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Honouring the Voices: 40 years of Indigenous health research in Manitoba

November 23, 2015 — 

The Manitoba First Nations Centre for Aboriginal Health Research (MFN CAHR) in the Faculty of Health Sciences is celebrating the last 40 years of First Nations, Métis, Inuit and Indigenous health research in Manitoba with a week-long exhibit featuring over 45 oral histories as well as a symposium on Indigenous health.

What: Exhibit Launch: “Honouring the Voices: 40 Years of First Nations, Métis, Inuit and Indigenous Health Research in Manitoba”
When:  Tuesday, November 24, 2015
Noon – Opening prayer & ceremony
1:00 p.m. – Honouring the Voice documentary screening
2:00 p.m. – Book launch: Moving Aboriginal Health Forward: Discarding Canada’s Legal Barriers by Dr. Yvonne Boyer
Where: Brodie Centre Atrium, 727 McDermot Ave., University of Manitoba Bannatyne Campus

Oral history plays a vital role in understanding the past and sharing it with those who come after, making it the ideal way to mark a milestone in First Nations, Métis, Inuit and Indigenous Health research.

“The University of Manitoba has a long and successful history of engaging in health research with First Nations, Inuit, Métis and other Indigenous peoples around the world,” says Dr. Josée Lavoie, Director of MFN CAHR. “It is because of this leadership that many amazing changes to the way research is performed have taken place, within Manitoba and nationally. We are thrilled to be able to honour and recognize those people who have helped shape the research process and look forward to seeing where the future of health research takes us.”

“Honouring the Voices: 40 Years of First Nations, Métis, Inuit and Indigenous Health Research in Manitoba” is an exhibit resulting from more than 50 interviews with people working in this important field over the past four decades.

Collected by MFN CAHR, in partnership with the Assembly of Manitoba Chiefs, Manitoba Métis Federation and Manitoba Inuit Association, these oral histories were used to spark an intriguing collection of interactive displays.

The stories, told from a wide variety of perspectives, reveal the ways in which the research community has listened to and learned from First Nations, Metis, Inuit and Indigenous communities and organizations. While initial relationships varied in their degree of collaboration, today’s partnerships reflect a respect for self-determination and Indigenous knowledges.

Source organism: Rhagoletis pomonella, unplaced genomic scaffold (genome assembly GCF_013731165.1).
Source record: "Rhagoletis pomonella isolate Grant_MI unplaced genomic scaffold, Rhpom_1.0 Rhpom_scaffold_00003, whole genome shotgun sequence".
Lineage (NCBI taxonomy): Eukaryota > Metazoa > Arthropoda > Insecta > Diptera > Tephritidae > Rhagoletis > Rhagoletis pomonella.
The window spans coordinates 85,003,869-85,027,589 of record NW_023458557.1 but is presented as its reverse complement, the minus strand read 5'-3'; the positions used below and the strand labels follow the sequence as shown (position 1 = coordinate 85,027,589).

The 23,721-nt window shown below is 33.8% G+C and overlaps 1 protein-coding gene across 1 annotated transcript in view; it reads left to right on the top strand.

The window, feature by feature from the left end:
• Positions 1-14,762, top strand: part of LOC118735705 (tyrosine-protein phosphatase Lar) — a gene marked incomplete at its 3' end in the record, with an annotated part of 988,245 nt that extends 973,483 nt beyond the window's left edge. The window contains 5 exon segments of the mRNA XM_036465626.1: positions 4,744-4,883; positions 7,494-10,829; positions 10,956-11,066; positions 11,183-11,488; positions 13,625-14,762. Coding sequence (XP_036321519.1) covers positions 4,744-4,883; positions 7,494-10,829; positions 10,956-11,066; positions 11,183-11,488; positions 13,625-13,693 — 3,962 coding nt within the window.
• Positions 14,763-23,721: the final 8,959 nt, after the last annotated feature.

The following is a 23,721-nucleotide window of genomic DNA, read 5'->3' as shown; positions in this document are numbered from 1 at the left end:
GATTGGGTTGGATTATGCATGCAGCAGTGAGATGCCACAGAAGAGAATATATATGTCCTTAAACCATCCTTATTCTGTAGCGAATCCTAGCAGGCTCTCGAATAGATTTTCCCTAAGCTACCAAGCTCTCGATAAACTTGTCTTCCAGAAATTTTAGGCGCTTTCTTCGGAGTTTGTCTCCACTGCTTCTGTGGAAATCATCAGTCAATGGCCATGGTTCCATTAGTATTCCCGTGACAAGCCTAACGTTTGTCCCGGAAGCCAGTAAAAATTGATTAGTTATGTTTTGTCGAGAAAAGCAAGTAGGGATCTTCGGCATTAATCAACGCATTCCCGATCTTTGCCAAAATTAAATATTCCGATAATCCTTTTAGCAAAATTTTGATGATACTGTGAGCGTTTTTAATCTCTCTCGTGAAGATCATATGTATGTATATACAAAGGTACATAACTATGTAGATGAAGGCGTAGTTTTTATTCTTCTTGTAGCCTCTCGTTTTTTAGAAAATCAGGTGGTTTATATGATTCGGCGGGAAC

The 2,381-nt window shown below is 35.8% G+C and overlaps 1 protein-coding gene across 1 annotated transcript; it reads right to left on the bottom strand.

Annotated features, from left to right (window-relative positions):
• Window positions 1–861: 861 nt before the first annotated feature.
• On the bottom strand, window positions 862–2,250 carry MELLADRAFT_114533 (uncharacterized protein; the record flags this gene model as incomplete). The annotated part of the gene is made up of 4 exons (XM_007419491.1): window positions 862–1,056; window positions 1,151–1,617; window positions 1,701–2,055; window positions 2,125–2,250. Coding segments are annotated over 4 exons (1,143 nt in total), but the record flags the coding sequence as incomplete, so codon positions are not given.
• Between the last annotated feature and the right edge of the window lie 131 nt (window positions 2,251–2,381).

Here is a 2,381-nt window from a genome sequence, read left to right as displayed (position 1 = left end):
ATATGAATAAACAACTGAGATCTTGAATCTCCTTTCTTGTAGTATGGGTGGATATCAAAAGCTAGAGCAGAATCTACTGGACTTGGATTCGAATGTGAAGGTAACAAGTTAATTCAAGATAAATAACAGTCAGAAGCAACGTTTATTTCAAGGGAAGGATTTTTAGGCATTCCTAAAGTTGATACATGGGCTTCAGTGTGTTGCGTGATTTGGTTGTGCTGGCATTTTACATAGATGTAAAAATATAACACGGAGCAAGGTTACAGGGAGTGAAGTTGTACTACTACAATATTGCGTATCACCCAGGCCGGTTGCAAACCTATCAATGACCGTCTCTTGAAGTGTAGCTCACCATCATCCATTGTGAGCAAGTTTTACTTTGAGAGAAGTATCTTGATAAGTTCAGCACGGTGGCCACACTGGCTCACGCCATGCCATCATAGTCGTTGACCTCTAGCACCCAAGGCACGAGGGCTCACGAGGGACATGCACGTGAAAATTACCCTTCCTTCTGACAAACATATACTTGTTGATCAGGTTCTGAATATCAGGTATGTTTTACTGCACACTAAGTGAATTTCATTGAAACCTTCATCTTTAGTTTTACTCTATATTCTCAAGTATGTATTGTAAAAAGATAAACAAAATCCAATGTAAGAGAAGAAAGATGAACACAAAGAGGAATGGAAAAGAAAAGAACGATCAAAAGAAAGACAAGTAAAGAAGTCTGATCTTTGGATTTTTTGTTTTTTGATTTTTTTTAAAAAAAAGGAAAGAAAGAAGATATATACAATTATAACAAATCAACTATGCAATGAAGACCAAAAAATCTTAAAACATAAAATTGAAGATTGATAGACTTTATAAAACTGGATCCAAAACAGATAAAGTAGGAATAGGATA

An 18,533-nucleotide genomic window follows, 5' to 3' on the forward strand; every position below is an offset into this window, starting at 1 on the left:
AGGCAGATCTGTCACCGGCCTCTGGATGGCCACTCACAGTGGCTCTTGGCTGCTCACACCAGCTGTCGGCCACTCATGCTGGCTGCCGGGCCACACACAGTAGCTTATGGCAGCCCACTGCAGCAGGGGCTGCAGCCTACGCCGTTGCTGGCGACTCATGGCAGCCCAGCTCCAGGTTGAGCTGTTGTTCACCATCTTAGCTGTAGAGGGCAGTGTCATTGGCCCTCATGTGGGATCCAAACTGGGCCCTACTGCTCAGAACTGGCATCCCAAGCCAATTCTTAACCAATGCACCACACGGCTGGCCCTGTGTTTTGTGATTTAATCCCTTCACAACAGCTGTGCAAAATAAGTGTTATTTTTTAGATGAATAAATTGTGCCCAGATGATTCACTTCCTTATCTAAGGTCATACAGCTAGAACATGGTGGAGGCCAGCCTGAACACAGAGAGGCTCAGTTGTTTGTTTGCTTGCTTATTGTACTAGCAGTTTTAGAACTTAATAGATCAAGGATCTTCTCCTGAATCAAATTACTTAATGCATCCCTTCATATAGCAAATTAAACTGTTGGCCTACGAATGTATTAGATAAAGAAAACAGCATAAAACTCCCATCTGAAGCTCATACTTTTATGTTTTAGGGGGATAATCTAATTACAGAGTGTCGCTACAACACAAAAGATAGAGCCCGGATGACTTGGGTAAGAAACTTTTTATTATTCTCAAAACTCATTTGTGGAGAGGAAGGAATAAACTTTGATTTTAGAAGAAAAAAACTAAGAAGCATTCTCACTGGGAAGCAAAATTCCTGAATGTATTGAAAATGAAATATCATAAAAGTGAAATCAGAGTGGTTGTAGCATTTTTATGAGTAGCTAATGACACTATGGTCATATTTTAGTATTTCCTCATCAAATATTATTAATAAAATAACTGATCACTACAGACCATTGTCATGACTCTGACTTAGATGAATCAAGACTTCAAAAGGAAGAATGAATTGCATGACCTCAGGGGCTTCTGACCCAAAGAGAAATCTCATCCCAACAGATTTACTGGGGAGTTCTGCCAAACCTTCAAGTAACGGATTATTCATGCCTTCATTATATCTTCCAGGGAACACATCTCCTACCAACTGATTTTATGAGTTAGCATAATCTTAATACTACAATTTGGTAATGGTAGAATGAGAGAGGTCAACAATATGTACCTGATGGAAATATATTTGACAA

November 24 also marks the start of the 3rd Annual Indigenous Health Symposium: “Mapping the Way Forward”. This symposium, running from Nov. 24-26 on Bannatyne Campus, will bring together approximately 170 community and academic researchers, students, Elders, health leaders and policy-makers in Manitoba and Nunavut who share the common goal of improving the health of Indigenous communities.

Response was significant, with more than 175 registered to attend presentations on a wide variety of topics including: “Identifying and Advancing the Treaty Right to Health in Manitoba”, “Indigenous Food Sovereignty in Western Canada” and “We Lost Almost Everything: Little Saskatchewan First Nation Elders’ Perspectives of Loss and Healing After the 2011 Human-made Flood.”

The three-day symposium also features five keynote speakers, five panels, five workshops and more than 15 concurrent sessions focusing on topics ranging from using the medicine wheel to shape healthy communities; building respectful research relationships; and chronic disease among Indigenous populations.

View the complete program here.


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